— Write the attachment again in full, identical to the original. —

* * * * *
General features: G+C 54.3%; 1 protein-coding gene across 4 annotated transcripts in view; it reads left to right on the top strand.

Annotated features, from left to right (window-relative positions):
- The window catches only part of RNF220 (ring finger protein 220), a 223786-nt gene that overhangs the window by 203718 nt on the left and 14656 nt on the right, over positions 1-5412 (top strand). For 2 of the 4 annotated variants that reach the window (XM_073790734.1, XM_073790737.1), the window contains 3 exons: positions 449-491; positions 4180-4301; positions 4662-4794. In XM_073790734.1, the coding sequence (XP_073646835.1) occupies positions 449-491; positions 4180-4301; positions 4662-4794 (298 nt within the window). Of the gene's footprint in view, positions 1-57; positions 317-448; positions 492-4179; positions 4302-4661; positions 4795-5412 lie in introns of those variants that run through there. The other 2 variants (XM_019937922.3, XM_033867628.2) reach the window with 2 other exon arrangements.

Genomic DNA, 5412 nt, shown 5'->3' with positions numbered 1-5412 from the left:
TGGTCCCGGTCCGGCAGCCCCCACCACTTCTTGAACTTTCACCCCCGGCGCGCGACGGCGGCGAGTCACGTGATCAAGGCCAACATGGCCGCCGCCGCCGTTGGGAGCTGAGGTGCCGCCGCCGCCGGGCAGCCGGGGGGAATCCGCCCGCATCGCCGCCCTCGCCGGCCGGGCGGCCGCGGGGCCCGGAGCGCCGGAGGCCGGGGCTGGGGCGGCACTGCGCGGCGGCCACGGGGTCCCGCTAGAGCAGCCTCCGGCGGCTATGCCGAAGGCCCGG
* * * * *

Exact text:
General features: G+C 54.3%; 1 protein-coding gene across 4 annotated transcripts in view; it reads left to right on the top strand.

Annotated features, from left to right (window-relative positions):
- The window catches only part of RNF220 (ring finger protein 220), a 223786-nt gene that overhangs the window by 203718 nt on the left and 14656 nt on the right, over positions 1-5412 (top strand). For 2 of the 4 annotated variants that reach the window (XM_073790734.1, XM_073790737.1), the window contains 3 exons: positions 449-491; positions 4180-4301; positions 4662-4794. In XM_073790734.1, the coding sequence (XP_073646835.1) occupies positions 449-491; positions 4180-4301; positions 4662-4794 (298 nt within the window). Of the gene's footprint in view, positions 1-57; positions 317-448; positions 492-4179; positions 4302-4661; positions 4795-5412 lie in introns of those variants that run through there. The other 2 variants (XM_019937922.3, XM_033867628.2) reach the window with 2 other exon arrangements.

Genomic DNA, 5412 nt, shown 5'->3' with positions numbered 1-5412 from the left:
TGGTCCCGGTCCGGCAGCCCCCACCACTTCTTGAACTTTCACCCCCGGCGCGCGACGGCGGCGAGTCACGTGATCAAGGCCAACATGGCCGCCGCCGCCGTTGGGAGCTGAGGTGCCGCCGCCGCCGGGCAGCCGGGGGGAATCCGCCCGCATCGCCGCCCTCGCCGGCCGGGCGGCCGCGGGGCCCGGAGCGCCGGAGGCCGGGGCTGGGGCGGCACTGCGCGGCGGCCACGGGGTCCCGCTAGAGCAGCCTCCGGCGGCTATGCCGAAGGCCCGG